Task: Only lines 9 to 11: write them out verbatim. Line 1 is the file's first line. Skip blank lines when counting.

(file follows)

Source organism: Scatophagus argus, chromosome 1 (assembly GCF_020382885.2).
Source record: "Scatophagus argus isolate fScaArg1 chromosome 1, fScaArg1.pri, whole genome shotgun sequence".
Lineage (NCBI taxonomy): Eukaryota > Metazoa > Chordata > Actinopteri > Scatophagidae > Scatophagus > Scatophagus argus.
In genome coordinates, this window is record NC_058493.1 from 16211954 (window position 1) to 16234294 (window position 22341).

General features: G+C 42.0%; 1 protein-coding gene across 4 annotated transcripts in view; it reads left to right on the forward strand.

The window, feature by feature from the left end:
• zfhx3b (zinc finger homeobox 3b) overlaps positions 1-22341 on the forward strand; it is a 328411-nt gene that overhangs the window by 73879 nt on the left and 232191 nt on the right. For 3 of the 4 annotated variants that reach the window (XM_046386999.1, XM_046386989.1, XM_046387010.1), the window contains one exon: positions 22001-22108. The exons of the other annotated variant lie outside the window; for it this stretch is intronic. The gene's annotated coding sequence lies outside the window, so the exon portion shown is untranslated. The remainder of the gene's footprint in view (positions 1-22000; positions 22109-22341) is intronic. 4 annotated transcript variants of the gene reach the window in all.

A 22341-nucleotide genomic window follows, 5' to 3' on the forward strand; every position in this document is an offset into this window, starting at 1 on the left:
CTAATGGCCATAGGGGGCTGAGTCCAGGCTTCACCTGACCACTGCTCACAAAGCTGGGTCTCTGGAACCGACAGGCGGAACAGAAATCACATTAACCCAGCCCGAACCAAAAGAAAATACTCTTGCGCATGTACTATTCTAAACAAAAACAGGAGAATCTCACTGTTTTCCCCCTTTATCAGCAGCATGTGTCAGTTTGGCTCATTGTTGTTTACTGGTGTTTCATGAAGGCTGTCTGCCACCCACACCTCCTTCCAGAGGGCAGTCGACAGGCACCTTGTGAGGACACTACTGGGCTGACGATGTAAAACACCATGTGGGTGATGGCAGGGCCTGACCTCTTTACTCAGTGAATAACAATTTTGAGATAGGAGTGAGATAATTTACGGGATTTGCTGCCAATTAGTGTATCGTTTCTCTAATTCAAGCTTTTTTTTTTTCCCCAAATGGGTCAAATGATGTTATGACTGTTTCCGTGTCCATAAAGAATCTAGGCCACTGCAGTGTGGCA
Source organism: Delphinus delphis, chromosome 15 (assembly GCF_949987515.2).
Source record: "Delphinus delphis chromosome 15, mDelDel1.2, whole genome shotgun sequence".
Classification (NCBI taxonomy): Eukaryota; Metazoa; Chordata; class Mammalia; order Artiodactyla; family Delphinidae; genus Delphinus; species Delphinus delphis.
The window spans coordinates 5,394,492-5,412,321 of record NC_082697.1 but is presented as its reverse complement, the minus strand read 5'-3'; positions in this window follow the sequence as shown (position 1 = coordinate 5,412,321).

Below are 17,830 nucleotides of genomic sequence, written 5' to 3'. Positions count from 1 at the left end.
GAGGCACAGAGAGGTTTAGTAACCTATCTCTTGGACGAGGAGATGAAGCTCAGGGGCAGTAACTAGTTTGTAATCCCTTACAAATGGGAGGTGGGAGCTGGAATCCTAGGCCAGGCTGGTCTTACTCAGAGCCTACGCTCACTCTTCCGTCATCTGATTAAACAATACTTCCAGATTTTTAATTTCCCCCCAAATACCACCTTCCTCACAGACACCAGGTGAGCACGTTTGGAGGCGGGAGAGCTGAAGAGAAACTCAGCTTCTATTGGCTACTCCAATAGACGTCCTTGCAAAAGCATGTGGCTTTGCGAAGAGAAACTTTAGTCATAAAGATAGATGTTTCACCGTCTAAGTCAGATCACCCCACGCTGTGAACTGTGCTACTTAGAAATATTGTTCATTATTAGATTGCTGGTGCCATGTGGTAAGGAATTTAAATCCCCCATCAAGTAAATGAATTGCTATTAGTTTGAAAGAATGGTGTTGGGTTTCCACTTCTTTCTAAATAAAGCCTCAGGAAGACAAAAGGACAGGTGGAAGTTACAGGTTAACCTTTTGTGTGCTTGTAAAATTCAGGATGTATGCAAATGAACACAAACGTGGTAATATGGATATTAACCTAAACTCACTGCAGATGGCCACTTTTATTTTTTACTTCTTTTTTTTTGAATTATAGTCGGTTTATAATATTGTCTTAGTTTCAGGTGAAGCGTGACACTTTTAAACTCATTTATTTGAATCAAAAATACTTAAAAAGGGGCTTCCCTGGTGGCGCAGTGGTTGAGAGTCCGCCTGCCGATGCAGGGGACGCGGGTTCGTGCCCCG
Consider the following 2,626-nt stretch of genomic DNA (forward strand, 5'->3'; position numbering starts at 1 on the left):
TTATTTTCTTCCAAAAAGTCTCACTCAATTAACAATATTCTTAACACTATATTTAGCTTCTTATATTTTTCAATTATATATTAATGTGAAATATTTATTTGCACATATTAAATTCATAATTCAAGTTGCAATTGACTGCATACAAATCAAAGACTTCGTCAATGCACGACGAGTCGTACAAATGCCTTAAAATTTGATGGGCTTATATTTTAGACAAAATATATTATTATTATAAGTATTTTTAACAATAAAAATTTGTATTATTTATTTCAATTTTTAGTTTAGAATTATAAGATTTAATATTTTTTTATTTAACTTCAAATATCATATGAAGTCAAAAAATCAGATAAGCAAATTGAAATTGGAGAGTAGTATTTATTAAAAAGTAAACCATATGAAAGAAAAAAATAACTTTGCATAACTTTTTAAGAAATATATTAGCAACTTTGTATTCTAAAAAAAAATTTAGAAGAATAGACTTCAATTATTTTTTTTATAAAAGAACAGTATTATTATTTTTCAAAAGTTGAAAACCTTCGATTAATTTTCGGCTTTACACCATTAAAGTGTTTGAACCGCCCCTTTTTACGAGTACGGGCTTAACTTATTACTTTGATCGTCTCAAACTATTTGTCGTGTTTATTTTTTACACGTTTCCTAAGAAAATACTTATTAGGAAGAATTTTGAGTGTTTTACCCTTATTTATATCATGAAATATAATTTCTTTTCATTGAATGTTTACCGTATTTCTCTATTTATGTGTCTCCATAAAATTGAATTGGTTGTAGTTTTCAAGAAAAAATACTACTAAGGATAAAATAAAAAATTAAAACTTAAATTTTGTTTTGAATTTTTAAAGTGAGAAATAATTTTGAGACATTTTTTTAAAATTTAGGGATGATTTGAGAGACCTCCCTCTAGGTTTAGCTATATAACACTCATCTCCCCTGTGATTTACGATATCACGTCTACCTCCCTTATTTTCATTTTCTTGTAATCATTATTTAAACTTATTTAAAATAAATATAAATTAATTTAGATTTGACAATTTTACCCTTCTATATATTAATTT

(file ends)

CTAATGGCCATAGGGGGCTGAGTCCAGGCTTCACCTGACCACTGCTCACAAAGCTGGGTCTCTGGAACCGACAGGCGGAACAGAAATCACATTAACCCAGCCCGAACCAAAAGAAAATACTCTTGCGCATGTACTATTCTAAACAAAAACAGGAGAATCTCACTGTTTTCCCCCTTTATCAGCAGCATGTGTCAGTTTGGCTCATTGTTGTTTACTGGTGTTTCATGAAGGCTGTCTGCCACCCACACCTCCTTCCAGAGGGCAGTCGACAGGCACCTTGTGAGGACACTACTGGGCTGACGATGTAAAACACCATGTGGGTGATGGCAGGGCCTGACCTCTTTACTCAGTGAATAACAATTTTGAGATAGGAGTGAGATAATTTACGGGATTTGCTGCCAATTAGTGTATCGTTTCTCTAATTCAAGCTTTTTTTTTTTCCCCAAATGGGTCAAATGATGTTATGACTGTTTCCGTGTCCATAAAGAATCTAGGCCACTGCAGTGTGGCA
Source organism: Delphinus delphis, chromosome 15 (assembly GCF_949987515.2).
Source record: "Delphinus delphis chromosome 15, mDelDel1.2, whole genome shotgun sequence".